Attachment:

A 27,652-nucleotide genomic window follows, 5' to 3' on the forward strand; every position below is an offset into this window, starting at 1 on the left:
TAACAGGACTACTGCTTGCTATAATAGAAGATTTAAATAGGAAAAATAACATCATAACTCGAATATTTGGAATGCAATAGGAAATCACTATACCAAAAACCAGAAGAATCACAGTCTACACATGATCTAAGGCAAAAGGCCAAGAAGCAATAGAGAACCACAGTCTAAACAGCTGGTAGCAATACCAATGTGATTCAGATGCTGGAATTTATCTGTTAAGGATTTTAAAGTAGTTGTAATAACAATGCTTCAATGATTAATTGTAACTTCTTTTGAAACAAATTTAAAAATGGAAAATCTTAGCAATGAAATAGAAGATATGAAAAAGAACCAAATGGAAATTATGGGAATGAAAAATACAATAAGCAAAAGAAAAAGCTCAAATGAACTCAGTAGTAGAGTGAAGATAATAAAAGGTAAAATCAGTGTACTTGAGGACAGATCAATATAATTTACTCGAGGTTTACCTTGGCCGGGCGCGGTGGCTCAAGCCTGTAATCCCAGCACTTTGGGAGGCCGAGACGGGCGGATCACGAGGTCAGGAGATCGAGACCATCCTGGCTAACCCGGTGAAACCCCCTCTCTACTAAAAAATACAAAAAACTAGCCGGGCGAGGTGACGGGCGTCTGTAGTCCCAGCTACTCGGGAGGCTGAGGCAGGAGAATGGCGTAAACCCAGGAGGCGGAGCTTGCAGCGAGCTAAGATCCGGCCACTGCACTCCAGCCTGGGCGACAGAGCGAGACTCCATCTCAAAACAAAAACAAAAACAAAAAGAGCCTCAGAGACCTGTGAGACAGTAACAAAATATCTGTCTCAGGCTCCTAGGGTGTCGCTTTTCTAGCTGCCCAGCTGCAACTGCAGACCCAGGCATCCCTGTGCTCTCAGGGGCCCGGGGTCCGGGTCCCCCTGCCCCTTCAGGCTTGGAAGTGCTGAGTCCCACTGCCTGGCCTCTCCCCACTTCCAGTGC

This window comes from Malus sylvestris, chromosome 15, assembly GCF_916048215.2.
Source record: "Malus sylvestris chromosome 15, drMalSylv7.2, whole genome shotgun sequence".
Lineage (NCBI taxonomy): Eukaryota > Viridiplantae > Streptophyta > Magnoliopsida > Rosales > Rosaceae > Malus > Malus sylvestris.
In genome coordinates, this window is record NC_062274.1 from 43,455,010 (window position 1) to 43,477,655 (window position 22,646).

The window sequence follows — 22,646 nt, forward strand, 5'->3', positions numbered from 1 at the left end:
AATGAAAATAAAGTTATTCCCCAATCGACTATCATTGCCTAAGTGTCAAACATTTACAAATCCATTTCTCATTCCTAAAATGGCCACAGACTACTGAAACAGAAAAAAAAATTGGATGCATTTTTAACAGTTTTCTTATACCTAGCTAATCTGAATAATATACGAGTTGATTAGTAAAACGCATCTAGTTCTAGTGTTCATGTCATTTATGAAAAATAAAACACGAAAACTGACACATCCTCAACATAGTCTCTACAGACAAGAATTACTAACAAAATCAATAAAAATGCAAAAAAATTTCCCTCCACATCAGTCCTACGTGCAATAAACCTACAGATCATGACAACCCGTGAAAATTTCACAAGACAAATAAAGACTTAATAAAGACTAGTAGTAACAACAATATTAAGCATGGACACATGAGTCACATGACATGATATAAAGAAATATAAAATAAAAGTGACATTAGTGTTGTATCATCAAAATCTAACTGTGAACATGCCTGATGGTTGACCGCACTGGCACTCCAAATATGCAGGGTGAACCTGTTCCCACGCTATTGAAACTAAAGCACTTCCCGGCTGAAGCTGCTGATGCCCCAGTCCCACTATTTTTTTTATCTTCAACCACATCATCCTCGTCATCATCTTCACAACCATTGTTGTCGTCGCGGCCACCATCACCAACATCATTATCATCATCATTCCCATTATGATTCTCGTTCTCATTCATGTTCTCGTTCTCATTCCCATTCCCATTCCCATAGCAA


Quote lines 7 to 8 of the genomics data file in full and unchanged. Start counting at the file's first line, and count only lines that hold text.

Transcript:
The window sequence follows — 22,646 nt, forward strand, 5'->3', positions numbered from 1 at the left end:
AATGAAAATAAAGTTATTCCCCAATCGACTATCATTGCCTAAGTGTCAAACATTTACAAATCCATTTCTCATTCCTAAAATGGCCACAGACTACTGAAACAGAAAAAAAAATTGGATGCATTTTTAACAGTTTTCTTATACCTAGCTAATCTGAATAATATACGAGTTGATTAGTAAAACGCATCTAGTTCTAGTGTTCATGTCATTTATGAAAAATAAAACACGAAAACTGACACATCCTCAACATAGTCTCTACAGACAAGAATTACTAACAAAATCAATAAAAATGCAAAAAAATTTCCCTCCACATCAGTCCTACGTGCAATAAACCTACAGATCATGACAACCCGTGAAAATTTCACAAGACAAATAAAGACTTAATAAAGACTAGTAGTAACAACAATATTAAGCATGGACACATGAGTCACATGACATGATATAAAGAAATATAAAATAAAAGTGACATTAGTGTTGTATCATCAAAATCTAACTGTGAACATGCCTGATGGTTGACCGCACTGGCACTCCAAATATGCAGGGTGAACCTGTTCCCACGCTATTGAAACTAAAGCACTTCCCGGCTGAAGCTGCTGATGCCCCAGTCCCACTATTTTTTTTATCTTCAACCACATCATCCTCGTCATCATCTTCACAACCATTGTTGTCGTCGCGGCCACCATCACCAACATCATTATCATCATCATTCCCATTATGATTCTCGTTCTCATTCATGTTCTCGTTCTCATTCCCATTCCCATTCCCATAGCAA